Pat Mulroy, executive director of the Southern Nevada Water Authority, requested the guard's help to maintain security around the water intake system at the lake, Guinn said.
Guinn, the FBI and other law enforcement agencies are urging the public to stay alert to suspicious activity.
"People should just be more aware of what's going on around them," Guinn said.
An example of this heightened awareness occurred Thursday night after police were tipped off to a briefcase left at a bus stop across from the Stratosphere Hotel and Tower on Las Vegas Boulevard South.
Someone called police to report that a man of Middle-Eastern descent wearing a shirt with the word "Pakistan" printed on it had put down the briefcase at the bus stop and walked away.
Traffic in front of the Stratosphere was halted about 4:50 p.m. for about an hour Thursday evening as authorities worked to determine whether the briefcase contained an explosive device.
The Las Vegas Fire Department bomb squad X-rayed the case and opened it to find only pens and papers, Metro Police Sgt. Marty Schofield said.
"Given the location and the date, the threat had to be taken seriously," Schofield said.
Las Vegas Boulevard was reopened at 5:45 p.m., but many patrons inside the Stratosphere didn't notice that the road was closed.
Bob Andrews, director of Clark County's Emergency Management, said his office had meetings throughout Thursday with public safety agencies in response to the FBI warning.
"In terms of preparedness, I think everybody is about as prepared as we can be," Andrews said.
Andrews said he had no indication from the FBI or any other agency that Las Vegas would be more of a target than any other city.
Metro Police, meanwhile, remained on high alert.
"We're as ready as we've ever been," Deputy Chief Bill Young said this morning. "There's no specific threat against us. But being prepared is the No.1 priority right now. At the same time, people have to go on with their regular lives."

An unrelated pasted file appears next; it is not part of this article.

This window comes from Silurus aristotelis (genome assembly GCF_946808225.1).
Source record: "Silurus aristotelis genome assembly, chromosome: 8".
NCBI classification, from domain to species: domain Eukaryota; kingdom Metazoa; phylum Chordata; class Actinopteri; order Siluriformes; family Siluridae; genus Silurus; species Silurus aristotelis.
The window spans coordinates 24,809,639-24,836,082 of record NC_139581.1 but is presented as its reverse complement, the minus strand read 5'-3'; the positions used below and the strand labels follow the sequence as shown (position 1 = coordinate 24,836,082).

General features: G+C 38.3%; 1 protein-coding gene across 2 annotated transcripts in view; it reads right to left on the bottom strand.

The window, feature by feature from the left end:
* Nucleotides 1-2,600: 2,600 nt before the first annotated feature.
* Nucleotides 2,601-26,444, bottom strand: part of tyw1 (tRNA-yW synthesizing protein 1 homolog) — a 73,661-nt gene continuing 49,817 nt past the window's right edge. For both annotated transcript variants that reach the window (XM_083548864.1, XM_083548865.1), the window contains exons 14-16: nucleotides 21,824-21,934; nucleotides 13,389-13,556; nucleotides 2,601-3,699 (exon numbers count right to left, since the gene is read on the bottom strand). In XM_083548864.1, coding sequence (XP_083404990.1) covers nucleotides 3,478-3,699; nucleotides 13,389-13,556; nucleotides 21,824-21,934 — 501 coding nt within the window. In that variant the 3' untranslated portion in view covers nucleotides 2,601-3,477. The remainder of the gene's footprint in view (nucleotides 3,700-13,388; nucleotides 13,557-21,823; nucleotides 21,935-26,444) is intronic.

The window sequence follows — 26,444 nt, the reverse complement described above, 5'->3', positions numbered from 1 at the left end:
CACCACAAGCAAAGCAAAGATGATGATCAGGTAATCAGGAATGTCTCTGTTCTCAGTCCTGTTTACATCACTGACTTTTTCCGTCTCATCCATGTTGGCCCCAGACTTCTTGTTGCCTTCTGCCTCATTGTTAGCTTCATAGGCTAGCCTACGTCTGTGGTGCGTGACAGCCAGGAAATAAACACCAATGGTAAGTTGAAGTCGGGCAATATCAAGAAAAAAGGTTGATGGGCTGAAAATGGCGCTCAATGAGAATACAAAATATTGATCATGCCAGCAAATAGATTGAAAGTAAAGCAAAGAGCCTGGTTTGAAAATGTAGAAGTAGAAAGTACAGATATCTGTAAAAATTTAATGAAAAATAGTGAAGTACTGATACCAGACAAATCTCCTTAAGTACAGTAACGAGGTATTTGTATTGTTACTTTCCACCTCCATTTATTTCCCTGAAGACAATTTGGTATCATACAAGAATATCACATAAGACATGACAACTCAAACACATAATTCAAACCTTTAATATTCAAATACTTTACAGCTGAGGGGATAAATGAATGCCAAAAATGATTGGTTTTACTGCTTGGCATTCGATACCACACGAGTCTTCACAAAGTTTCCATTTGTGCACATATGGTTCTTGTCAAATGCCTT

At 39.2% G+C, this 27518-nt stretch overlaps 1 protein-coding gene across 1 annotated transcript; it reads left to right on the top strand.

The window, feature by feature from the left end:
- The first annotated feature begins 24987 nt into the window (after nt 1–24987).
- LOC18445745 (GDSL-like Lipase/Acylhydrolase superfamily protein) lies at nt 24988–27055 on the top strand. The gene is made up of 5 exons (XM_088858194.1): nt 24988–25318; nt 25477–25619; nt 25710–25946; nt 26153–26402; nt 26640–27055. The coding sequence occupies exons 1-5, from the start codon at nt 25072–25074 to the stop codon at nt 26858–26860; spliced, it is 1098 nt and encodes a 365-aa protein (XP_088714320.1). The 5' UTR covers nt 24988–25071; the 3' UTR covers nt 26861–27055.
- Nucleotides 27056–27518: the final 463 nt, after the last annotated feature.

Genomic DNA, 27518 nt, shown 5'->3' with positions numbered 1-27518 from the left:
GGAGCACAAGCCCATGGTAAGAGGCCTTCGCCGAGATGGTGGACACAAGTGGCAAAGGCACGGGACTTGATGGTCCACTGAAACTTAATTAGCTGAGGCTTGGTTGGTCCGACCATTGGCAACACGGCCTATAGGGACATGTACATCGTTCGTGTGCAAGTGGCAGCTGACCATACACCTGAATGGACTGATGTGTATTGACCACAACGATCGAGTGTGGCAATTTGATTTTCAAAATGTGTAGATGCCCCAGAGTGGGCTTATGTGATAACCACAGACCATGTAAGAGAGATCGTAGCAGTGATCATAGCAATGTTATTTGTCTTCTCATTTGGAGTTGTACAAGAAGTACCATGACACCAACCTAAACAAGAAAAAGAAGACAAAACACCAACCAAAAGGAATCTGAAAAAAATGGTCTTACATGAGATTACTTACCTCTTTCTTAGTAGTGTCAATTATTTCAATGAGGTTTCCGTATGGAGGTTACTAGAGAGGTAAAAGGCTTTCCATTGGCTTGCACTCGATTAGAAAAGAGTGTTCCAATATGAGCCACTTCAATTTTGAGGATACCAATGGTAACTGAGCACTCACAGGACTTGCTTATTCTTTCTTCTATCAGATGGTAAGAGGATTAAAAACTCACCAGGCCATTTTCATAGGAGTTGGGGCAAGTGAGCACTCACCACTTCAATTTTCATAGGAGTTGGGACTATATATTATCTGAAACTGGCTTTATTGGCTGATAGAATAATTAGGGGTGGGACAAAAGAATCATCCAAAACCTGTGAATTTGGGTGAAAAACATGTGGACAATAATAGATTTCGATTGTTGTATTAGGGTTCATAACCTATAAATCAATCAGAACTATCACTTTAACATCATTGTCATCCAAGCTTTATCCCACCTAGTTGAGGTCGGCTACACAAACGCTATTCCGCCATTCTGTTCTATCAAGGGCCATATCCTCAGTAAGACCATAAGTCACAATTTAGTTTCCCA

Nevada Highway Patrol troopers also are not taking any additional action as a result of the FBI alert, but have been checking commercial vehicles -- such as tractor-trailers -- more often since the Sept. 11 attacks.
"We are patrolling areas around the Strip, the Stratosphere and at times and places were there are events for commercial vehicles," said NHP spokesman Alan Davidson. "We were advised there were no threats specific to Southern Nevada, but we are still being vigilant."
After Sept. 11, Davidson said, troopers began checking commercial vehicles on the road 24 hours a day, seven days a week.
Last month, the NHP began inspecting all trucks carrying hazardous materials on the state's highways as part of a national effort to avert additional terrorist attacks.
The checks were ordered after several people tied to the hijackers in the Sept. 11 attacks were charged on the East Coast with fraudulently obtaining licenses to haul hazardous materials.
Security, meanwhile, at Hoover Dam, the main water supply for the Las Vegas valley, remains at the same level it has been since Sept. 11, Bureau of Reclamation spokesman Bob Walsh said.
Every vehicle that goes across the dam is subject to a check, and commercial vehicles and trucks are being diverted and not allowed across the dam. The dam tour has been suspended.
The NHP and the Arizona Department of Public Safety are manning checkpoints on either side of the dam, checking cars, Walsh said.
Sun reporters Keith Paul, Jace Radke and Launce Rake contributed to this report.